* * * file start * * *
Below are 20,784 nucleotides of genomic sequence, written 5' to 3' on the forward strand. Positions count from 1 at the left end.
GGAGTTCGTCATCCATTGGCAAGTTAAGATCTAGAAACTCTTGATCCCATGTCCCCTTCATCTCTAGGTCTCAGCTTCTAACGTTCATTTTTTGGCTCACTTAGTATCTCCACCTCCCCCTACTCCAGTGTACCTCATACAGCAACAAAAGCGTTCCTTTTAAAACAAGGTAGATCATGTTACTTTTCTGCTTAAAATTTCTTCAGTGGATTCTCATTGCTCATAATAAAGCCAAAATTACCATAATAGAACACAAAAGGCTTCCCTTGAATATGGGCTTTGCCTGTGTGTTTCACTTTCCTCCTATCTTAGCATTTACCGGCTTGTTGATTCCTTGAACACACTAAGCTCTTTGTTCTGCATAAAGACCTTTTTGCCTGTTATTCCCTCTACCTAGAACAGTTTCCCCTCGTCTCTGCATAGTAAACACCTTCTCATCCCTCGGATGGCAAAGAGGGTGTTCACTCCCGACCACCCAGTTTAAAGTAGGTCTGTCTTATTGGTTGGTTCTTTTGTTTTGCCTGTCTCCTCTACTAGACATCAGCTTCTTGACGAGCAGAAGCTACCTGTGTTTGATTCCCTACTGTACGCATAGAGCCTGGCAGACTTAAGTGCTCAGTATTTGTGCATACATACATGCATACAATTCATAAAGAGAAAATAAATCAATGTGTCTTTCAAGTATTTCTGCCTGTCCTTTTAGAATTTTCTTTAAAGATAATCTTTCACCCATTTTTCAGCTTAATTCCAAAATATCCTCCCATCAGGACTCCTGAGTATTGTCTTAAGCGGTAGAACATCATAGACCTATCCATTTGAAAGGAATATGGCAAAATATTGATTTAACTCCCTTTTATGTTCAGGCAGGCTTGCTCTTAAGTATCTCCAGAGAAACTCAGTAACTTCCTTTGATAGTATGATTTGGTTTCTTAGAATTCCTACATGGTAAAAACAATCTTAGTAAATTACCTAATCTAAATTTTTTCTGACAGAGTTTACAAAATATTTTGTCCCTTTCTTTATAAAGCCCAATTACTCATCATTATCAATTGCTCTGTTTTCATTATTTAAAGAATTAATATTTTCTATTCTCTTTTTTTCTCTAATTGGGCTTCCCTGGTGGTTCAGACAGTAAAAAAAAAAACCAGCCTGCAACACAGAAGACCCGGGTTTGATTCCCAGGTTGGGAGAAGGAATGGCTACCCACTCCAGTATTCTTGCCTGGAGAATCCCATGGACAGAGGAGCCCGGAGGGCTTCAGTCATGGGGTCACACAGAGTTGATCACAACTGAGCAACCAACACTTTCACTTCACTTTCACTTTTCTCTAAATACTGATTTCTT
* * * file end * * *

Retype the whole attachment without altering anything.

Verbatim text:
Below are 20,784 nucleotides of genomic sequence, written 5' to 3' on the forward strand. Positions count from 1 at the left end.
GGAGTTCGTCATCCATTGGCAAGTTAAGATCTAGAAACTCTTGATCCCATGTCCCCTTCATCTCTAGGTCTCAGCTTCTAACGTTCATTTTTTGGCTCACTTAGTATCTCCACCTCCCCCTACTCCAGTGTACCTCATACAGCAACAAAAGCGTTCCTTTTAAAACAAGGTAGATCATGTTACTTTTCTGCTTAAAATTTCTTCAGTGGATTCTCATTGCTCATAATAAAGCCAAAATTACCATAATAGAACACAAAAGGCTTCCCTTGAATATGGGCTTTGCCTGTGTGTTTCACTTTCCTCCTATCTTAGCATTTACCGGCTTGTTGATTCCTTGAACACACTAAGCTCTTTGTTCTGCATAAAGACCTTTTTGCCTGTTATTCCCTCTACCTAGAACAGTTTCCCCTCGTCTCTGCATAGTAAACACCTTCTCATCCCTCGGATGGCAAAGAGGGTGTTCACTCCCGACCACCCAGTTTAAAGTAGGTCTGTCTTATTGGTTGGTTCTTTTGTTTTGCCTGTCTCCTCTACTAGACATCAGCTTCTTGACGAGCAGAAGCTACCTGTGTTTGATTCCCTACTGTACGCATAGAGCCTGGCAGACTTAAGTGCTCAGTATTTGTGCATACATACATGCATACAATTCATAAAGAGAAAATAAATCAATGTGTCTTTCAAGTATTTCTGCCTGTCCTTTTAGAATTTTCTTTAAAGATAATCTTTCACCCATTTTTCAGCTTAATTCCAAAATATCCTCCCATCAGGACTCCTGAGTATTGTCTTAAGCGGTAGAACATCATAGACCTATCCATTTGAAAGGAATATGGCAAAATATTGATTTAACTCCCTTTTATGTTCAGGCAGGCTTGCTCTTAAGTATCTCCAGAGAAACTCAGTAACTTCCTTTGATAGTATGATTTGGTTTCTTAGAATTCCTACATGGTAAAAACAATCTTAGTAAATTACCTAATCTAAATTTTTTCTGACAGAGTTTACAAAATATTTTGTCCCTTTCTTTATAAAGCCCAATTACTCATCATTATCAATTGCTCTGTTTTCATTATTTAAAGAATTAATATTTTCTATTCTCTTTTTTTCTCTAATTGGGCTTCCCTGGTGGTTCAGACAGTAAAAAAAAAAACCAGCCTGCAACACAGAAGACCCGGGTTTGATTCCCAGGTTGGGAGAAGGAATGGCTACCCACTCCAGTATTCTTGCCTGGAGAATCCCATGGACAGAGGAGCCCGGAGGGCTTCAGTCATGGGGTCACACAGAGTTGATCACAACTGAGCAACCAACACTTTCACTTCACTTTCACTTTTCTCTAAATACTGATTTCTT